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I use gmail, and about 3 weeks ago I started getting a couple e-mails a day from random sources. All of the e-mails contain gibberish text like this:

 6 5 4 8 2586 8016 70170
  2 1 08 05 60 172 01 5463412 5410
  the stinging did working interpret our Or fire sudden of they spurts
our together of
 will they will worried be things as and take and stupid by lots
arefat  4 3 0 643 4033 8 71054 2438264 46850
  8 6 4 8 8 87 3178 375345 560723 3
  fire the working interpret together of of Or spurts they sudden
stinging our our did
 stupid lots will and will things be arefat worried take by and they

And the exact same named PDF attachment that I can only assume is malware:

pdf malware

The e-mails all come from different addresses and no matter how many times I report them, they come in twice a day. Is there someway I can get these filtered to my spam or trash folders in the least constraining way possible -- so people I know can still send me PDFs?

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    You can simply ignore them/delete them/mark them as spam, no? And there's no need to speculate - download this PDF and upload it to virustotal.com. Just don't let the browser open it directly. If you're targeted you may be compromised just by opening/viewing it. Aug 18, 2022 at 5:19
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    If you use a mail client rather than going to the web UI at gmail.com, you could involve your anti-virus software in the filtering process (assuming this PDF actually contains malware as opposed to containing a message encouraging you to send them something of value). Otherwise, that's Google's responsibility to do server-side. Reporting those will help them, but they only have so many resources for their free services.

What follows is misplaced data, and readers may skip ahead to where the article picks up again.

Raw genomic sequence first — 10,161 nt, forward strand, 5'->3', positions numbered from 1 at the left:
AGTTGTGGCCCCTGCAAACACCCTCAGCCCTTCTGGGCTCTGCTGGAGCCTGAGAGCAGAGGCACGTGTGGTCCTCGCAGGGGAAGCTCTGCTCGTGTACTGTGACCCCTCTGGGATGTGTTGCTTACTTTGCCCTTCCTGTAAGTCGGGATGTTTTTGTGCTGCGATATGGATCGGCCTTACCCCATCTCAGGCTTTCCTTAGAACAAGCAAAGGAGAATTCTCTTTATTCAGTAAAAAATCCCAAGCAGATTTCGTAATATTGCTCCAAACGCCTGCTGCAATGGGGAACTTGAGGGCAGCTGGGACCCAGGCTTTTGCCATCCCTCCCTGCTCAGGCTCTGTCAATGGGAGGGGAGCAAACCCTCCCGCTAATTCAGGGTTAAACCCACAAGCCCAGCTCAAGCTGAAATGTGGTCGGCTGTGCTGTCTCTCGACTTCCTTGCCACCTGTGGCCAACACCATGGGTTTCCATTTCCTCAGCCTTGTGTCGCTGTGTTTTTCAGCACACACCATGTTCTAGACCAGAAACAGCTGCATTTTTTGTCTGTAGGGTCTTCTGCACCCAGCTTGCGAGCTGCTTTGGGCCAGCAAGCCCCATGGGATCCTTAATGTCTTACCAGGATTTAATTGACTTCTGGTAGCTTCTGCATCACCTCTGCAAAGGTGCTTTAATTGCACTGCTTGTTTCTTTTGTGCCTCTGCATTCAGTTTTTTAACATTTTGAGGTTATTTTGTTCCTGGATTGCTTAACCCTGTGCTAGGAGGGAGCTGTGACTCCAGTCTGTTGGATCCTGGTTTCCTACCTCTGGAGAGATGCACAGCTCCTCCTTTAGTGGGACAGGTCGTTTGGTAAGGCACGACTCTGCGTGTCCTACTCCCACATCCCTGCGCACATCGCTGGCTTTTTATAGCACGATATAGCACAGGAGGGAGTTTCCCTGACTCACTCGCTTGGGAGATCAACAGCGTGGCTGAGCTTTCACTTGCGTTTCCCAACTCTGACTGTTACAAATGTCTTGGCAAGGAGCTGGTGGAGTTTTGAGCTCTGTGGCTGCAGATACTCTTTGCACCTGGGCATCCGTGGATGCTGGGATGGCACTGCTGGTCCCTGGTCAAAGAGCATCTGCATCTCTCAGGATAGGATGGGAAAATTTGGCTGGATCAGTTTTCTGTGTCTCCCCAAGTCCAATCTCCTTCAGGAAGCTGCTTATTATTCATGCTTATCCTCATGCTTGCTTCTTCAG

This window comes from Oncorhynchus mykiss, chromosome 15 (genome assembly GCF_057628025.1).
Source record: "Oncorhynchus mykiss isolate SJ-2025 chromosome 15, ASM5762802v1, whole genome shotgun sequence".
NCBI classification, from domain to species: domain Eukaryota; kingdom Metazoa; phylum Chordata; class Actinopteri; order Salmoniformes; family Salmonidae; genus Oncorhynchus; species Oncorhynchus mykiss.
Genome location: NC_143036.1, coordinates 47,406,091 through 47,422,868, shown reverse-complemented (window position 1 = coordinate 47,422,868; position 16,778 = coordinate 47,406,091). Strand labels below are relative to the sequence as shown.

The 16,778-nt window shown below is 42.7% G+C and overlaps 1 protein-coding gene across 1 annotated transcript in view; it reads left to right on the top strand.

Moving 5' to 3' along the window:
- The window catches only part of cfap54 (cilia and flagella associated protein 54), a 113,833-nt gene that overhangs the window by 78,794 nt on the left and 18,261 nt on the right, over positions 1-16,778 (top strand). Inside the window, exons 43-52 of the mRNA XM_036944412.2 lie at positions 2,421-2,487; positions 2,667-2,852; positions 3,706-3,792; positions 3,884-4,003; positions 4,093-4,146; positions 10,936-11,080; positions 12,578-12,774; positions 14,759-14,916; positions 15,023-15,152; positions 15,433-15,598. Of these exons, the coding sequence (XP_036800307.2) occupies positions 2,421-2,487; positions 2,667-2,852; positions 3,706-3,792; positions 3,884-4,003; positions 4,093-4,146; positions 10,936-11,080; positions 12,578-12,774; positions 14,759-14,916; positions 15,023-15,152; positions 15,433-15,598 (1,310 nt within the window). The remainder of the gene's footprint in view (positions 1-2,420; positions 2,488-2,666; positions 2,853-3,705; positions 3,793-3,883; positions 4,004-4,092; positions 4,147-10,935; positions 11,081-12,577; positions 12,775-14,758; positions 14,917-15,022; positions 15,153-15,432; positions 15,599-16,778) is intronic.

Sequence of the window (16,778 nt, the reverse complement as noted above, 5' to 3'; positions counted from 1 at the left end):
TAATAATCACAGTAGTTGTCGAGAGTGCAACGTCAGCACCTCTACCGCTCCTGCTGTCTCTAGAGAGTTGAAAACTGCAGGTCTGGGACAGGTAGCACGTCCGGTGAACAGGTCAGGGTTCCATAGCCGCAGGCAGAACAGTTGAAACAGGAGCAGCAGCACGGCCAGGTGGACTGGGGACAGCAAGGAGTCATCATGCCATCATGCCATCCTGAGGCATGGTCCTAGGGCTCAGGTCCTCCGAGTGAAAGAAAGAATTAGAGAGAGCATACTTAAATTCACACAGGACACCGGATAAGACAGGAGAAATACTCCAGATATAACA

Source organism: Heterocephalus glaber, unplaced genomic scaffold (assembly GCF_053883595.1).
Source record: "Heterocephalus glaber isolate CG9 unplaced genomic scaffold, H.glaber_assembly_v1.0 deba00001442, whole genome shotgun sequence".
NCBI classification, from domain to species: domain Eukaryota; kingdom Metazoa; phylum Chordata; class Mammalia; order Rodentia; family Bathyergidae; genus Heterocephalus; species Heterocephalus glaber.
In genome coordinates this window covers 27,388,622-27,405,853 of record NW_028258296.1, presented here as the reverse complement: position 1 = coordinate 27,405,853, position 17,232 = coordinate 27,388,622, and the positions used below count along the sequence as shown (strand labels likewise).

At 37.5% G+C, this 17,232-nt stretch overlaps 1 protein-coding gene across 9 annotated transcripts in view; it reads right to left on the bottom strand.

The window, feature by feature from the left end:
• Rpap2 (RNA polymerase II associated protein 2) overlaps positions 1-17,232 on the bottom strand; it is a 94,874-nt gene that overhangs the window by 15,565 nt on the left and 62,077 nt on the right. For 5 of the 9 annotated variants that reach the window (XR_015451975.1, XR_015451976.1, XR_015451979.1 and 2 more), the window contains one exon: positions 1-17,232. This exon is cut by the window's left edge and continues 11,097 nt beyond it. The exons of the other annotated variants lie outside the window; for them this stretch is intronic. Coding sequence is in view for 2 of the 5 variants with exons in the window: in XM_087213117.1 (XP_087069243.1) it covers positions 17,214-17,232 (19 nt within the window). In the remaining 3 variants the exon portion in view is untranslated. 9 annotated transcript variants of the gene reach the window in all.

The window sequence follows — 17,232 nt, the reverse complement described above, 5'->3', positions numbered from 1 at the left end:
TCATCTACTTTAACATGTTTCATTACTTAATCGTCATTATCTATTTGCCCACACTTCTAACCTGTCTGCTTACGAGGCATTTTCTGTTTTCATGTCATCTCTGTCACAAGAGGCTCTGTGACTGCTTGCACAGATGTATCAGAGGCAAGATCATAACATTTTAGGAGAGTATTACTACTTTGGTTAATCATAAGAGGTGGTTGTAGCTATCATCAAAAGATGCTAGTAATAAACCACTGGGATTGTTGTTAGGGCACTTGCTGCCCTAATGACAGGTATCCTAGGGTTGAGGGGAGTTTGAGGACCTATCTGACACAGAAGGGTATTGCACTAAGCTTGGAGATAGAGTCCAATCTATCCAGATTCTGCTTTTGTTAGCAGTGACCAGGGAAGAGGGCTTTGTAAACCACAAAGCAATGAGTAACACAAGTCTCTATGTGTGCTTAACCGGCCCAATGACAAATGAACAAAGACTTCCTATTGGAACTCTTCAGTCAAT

– Adam Katz
    Aug 18, 2022 at 15:53
  • @ArtemS.Tashkinov Surprisingly nothing showed up on virustotal.com. The various e-mail addresses sending out the PDF appear to be infected with something though (assuming they're real accounts), so not sure I completely trust them.
    – Mordred
    Aug 19, 2022 at 19:13
  • I'm pretty sure the PDFs themselves are safe and are simply used as a final payload for the message, so that Google's automatic filtering didn't/couldn't detect obvious SPAM. I've seen it on many occasions. Aug 20, 2022 at 8:41

1 Answer 1

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Spam in emails is something that is extremely difficult to get rid of. Once your email address is leaked and in a database used by spammers, you will receive unwanted emails more or less frequently, depending on the exposure of that database.

You have an email address, so people can send emails to you. That’s the whole point of it. It is like having a mailbox. You cannot really prevent others to put ads in it.

What you can do, is asking for your mailman (in our analogy, this is the gmail server) to drop this junk so you don’t have to see it.

But ultimately, it will be your call to decide whether or not you want to open an email.

Fortunately, there are some tools that you can use to help you in this task.

  • Signal sender as spam: this will help gmail better analyse future incoming emails and senders, improving their detecting mechanisms.
  • Add filters: gmail allows you to define filters based on multiple parameters, like email subject, or senders email address and even keywords in the content of the email. This can be useful for your case since you see a pattern in the junk emails that you receive.
  • Ultimately, you can filter all emails except the ones coming from a whitelist (let it be a domain or specific addresses). Again, this is done via filters and is probably a bit overkill, but it can work depending on your needs (if you know exactly in advance who you want to receive emails from).

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